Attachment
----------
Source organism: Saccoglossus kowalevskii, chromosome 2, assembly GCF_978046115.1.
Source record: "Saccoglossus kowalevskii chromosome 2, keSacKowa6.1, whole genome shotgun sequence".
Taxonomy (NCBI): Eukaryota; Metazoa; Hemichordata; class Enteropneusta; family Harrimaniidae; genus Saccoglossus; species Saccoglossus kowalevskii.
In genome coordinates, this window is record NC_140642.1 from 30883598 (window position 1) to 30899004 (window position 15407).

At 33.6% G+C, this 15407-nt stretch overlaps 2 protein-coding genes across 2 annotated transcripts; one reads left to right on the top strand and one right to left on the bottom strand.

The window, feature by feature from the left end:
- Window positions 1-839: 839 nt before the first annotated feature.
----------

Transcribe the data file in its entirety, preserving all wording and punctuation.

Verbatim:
Source organism: Saccoglossus kowalevskii, chromosome 2, assembly GCF_978046115.1.
Source record: "Saccoglossus kowalevskii chromosome 2, keSacKowa6.1, whole genome shotgun sequence".
Taxonomy (NCBI): Eukaryota; Metazoa; Hemichordata; class Enteropneusta; family Harrimaniidae; genus Saccoglossus; species Saccoglossus kowalevskii.
In genome coordinates, this window is record NC_140642.1 from 30883598 (window position 1) to 30899004 (window position 15407).

At 33.6% G+C, this 15407-nt stretch overlaps 2 protein-coding genes across 2 annotated transcripts; one reads left to right on the top strand and one right to left on the bottom strand.

The window, feature by feature from the left end:
- Window positions 1-839: 839 nt before the first annotated feature.